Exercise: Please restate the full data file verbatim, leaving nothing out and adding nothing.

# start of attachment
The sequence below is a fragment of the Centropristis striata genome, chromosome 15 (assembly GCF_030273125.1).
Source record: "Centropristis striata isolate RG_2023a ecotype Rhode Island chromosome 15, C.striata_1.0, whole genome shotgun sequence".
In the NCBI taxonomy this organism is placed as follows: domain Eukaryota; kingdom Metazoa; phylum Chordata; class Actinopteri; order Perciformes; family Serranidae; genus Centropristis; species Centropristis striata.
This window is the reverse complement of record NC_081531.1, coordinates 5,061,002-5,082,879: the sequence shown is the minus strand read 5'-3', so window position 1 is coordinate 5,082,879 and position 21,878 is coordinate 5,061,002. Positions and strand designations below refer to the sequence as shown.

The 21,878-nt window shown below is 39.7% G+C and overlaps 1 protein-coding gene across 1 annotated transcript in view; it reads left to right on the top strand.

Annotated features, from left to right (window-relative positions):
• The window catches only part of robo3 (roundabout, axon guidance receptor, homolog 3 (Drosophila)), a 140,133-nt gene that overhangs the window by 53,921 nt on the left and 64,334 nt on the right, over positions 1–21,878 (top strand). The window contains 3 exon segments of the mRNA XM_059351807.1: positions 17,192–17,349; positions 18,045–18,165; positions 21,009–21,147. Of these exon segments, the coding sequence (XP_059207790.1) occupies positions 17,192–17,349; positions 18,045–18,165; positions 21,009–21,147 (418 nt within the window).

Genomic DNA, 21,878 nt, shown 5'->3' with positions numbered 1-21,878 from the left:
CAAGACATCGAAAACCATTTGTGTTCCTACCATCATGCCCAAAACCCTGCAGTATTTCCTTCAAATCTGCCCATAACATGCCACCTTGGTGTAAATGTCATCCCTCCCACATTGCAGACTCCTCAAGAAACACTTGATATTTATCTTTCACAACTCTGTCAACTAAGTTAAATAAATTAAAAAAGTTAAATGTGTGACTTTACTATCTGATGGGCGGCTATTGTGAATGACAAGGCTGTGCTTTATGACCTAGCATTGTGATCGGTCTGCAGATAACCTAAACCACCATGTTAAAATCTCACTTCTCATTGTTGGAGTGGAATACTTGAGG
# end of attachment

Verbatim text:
The sequence below is a fragment of the Centropristis striata genome, chromosome 15 (assembly GCF_030273125.1).
Source record: "Centropristis striata isolate RG_2023a ecotype Rhode Island chromosome 15, C.striata_1.0, whole genome shotgun sequence".
In the NCBI taxonomy this organism is placed as follows: domain Eukaryota; kingdom Metazoa; phylum Chordata; class Actinopteri; order Perciformes; family Serranidae; genus Centropristis; species Centropristis striata.
This window is the reverse complement of record NC_081531.1, coordinates 5,061,002-5,082,879: the sequence shown is the minus strand read 5'-3', so window position 1 is coordinate 5,082,879 and position 21,878 is coordinate 5,061,002. Positions and strand designations below refer to the sequence as shown.

The 21,878-nt window shown below is 39.7% G+C and overlaps 1 protein-coding gene across 1 annotated transcript in view; it reads left to right on the top strand.

Annotated features, from left to right (window-relative positions):
• The window catches only part of robo3 (roundabout, axon guidance receptor, homolog 3 (Drosophila)), a 140,133-nt gene that overhangs the window by 53,921 nt on the left and 64,334 nt on the right, over positions 1–21,878 (top strand). The window contains 3 exon segments of the mRNA XM_059351807.1: positions 17,192–17,349; positions 18,045–18,165; positions 21,009–21,147. Of these exon segments, the coding sequence (XP_059207790.1) occupies positions 17,192–17,349; positions 18,045–18,165; positions 21,009–21,147 (418 nt within the window).

Genomic DNA, 21,878 nt, shown 5'->3' with positions numbered 1-21,878 from the left:
CAAGACATCGAAAACCATTTGTGTTCCTACCATCATGCCCAAAACCCTGCAGTATTTCCTTCAAATCTGCCCATAACATGCCACCTTGGTGTAAATGTCATCCCTCCCACATTGCAGACTCCTCAAGAAACACTTGATATTTATCTTTCACAACTCTGTCAACTAAGTTAAATAAATTAAAAAAGTTAAATGTGTGACTTTACTATCTGATGGGCGGCTATTGTGAATGACAAGGCTGTGCTTTATGACCTAGCATTGTGATCGGTCTGCAGATAACCTAAACCACCATGTTAAAATCTCACTTCTCATTGTTGGAGTGGAATACTTGAGG